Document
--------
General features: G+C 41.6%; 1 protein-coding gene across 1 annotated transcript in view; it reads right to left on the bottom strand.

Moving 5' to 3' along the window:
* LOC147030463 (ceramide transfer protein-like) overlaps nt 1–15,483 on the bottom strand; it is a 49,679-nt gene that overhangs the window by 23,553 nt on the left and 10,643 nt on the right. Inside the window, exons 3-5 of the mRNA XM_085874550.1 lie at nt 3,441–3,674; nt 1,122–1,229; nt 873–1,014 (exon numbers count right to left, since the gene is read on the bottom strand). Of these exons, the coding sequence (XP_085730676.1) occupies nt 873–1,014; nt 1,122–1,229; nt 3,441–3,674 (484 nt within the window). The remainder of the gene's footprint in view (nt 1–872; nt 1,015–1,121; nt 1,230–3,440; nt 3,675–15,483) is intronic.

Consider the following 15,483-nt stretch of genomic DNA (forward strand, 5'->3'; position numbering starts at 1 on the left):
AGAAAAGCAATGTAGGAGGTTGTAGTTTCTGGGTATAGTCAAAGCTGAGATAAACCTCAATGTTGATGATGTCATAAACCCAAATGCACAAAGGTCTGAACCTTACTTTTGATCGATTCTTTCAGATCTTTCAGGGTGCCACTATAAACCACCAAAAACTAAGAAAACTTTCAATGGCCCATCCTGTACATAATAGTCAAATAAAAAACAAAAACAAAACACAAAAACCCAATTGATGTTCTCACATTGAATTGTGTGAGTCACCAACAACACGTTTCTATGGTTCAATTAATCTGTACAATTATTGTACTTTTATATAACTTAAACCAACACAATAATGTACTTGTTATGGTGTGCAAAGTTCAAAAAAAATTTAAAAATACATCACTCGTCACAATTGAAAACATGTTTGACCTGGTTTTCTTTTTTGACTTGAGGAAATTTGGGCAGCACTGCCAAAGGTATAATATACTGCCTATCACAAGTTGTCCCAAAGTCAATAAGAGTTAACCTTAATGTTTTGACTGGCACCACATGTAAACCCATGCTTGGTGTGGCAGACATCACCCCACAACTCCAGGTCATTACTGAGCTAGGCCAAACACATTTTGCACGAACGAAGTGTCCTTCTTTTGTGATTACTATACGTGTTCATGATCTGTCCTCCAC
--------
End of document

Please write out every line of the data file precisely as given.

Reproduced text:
General features: G+C 41.6%; 1 protein-coding gene across 1 annotated transcript in view; it reads right to left on the bottom strand.

Moving 5' to 3' along the window:
* LOC147030463 (ceramide transfer protein-like) overlaps nt 1–15,483 on the bottom strand; it is a 49,679-nt gene that overhangs the window by 23,553 nt on the left and 10,643 nt on the right. Inside the window, exons 3-5 of the mRNA XM_085874550.1 lie at nt 3,441–3,674; nt 1,122–1,229; nt 873–1,014 (exon numbers count right to left, since the gene is read on the bottom strand). Of these exons, the coding sequence (XP_085730676.1) occupies nt 873–1,014; nt 1,122–1,229; nt 3,441–3,674 (484 nt within the window). The remainder of the gene's footprint in view (nt 1–872; nt 1,015–1,121; nt 1,230–3,440; nt 3,675–15,483) is intronic.

Consider the following 15,483-nt stretch of genomic DNA (forward strand, 5'->3'; position numbering starts at 1 on the left):
AGAAAAGCAATGTAGGAGGTTGTAGTTTCTGGGTATAGTCAAAGCTGAGATAAACCTCAATGTTGATGATGTCATAAACCCAAATGCACAAAGGTCTGAACCTTACTTTTGATCGATTCTTTCAGATCTTTCAGGGTGCCACTATAAACCACCAAAAACTAAGAAAACTTTCAATGGCCCATCCTGTACATAATAGTCAAATAAAAAACAAAAACAAAACACAAAAACCCAATTGATGTTCTCACATTGAATTGTGTGAGTCACCAACAACACGTTTCTATGGTTCAATTAATCTGTACAATTATTGTACTTTTATATAACTTAAACCAACACAATAATGTACTTGTTATGGTGTGCAAAGTTCAAAAAAAATTTAAAAATACATCACTCGTCACAATTGAAAACATGTTTGACCTGGTTTTCTTTTTTGACTTGAGGAAATTTGGGCAGCACTGCCAAAGGTATAATATACTGCCTATCACAAGTTGTCCCAAAGTCAATAAGAGTTAACCTTAATGTTTTGACTGGCACCACATGTAAACCCATGCTTGGTGTGGCAGACATCACCCCACAACTCCAGGTCATTACTGAGCTAGGCCAAACACATTTTGCACGAACGAAGTGTCCTTCTTTTGTGATTACTATACGTGTTCATGATCTGTCCTCCAC